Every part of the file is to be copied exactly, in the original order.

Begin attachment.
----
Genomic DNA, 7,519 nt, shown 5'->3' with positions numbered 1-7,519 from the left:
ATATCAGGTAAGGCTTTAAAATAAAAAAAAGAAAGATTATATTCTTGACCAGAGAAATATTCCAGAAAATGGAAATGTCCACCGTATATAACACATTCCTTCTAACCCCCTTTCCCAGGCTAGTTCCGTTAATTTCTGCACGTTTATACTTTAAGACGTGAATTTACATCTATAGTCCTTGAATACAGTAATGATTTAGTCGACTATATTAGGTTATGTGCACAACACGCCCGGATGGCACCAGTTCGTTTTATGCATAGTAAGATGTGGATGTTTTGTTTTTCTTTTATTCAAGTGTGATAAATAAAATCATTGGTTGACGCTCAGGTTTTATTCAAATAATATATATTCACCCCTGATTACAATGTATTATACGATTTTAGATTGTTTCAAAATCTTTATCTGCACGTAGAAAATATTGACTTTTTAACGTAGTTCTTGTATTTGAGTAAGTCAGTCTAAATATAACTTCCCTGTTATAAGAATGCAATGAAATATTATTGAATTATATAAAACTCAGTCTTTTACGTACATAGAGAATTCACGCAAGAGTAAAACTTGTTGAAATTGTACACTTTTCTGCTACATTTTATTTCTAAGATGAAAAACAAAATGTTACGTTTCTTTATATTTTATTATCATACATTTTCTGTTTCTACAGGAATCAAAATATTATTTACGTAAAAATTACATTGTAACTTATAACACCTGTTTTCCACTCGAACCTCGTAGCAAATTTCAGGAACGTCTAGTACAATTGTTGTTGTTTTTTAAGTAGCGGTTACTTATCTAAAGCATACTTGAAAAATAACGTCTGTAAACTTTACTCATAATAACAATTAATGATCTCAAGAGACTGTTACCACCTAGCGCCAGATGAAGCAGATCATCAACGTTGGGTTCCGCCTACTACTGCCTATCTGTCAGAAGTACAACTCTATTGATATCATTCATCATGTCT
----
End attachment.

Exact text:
Genomic DNA, 7,519 nt, shown 5'->3' with positions numbered 1-7,519 from the left:
ATATCAGGTAAGGCTTTAAAATAAAAAAAAGAAAGATTATATTCTTGACCAGAGAAATATTCCAGAAAATGGAAATGTCCACCGTATATAACACATTCCTTCTAACCCCCTTTCCCAGGCTAGTTCCGTTAATTTCTGCACGTTTATACTTTAAGACGTGAATTTACATCTATAGTCCTTGAATACAGTAATGATTTAGTCGACTATATTAGGTTATGTGCACAACACGCCCGGATGGCACCAGTTCGTTTTATGCATAGTAAGATGTGGATGTTTTGTTTTTCTTTTATTCAAGTGTGATAAATAAAATCATTGGTTGACGCTCAGGTTTTATTCAAATAATATATATTCACCCCTGATTACAATGTATTATACGATTTTAGATTGTTTCAAAATCTTTATCTGCACGTAGAAAATATTGACTTTTTAACGTAGTTCTTGTATTTGAGTAAGTCAGTCTAAATATAACTTCCCTGTTATAAGAATGCAATGAAATATTATTGAATTATATAAAACTCAGTCTTTTACGTACATAGAGAATTCACGCAAGAGTAAAACTTGTTGAAATTGTACACTTTTCTGCTACATTTTATTTCTAAGATGAAAAACAAAATGTTACGTTTCTTTATATTTTATTATCATACATTTTCTGTTTCTACAGGAATCAAAATATTATTTACGTAAAAATTACATTGTAACTTATAACACCTGTTTTCCACTCGAACCTCGTAGCAAATTTCAGGAACGTCTAGTACAATTGTTGTTGTTTTTTAAGTAGCGGTTACTTATCTAAAGCATACTTGAAAAATAACGTCTGTAAACTTTACTCATAATAACAATTAATGATCTCAAGAGACTGTTACCACCTAGCGCCAGATGAAGCAGATCATCAACGTTGGGTTCCGCCTACTACTGCCTATCTGTCAGAAGTACAACTCTATTGATATCATTCATCATGTCT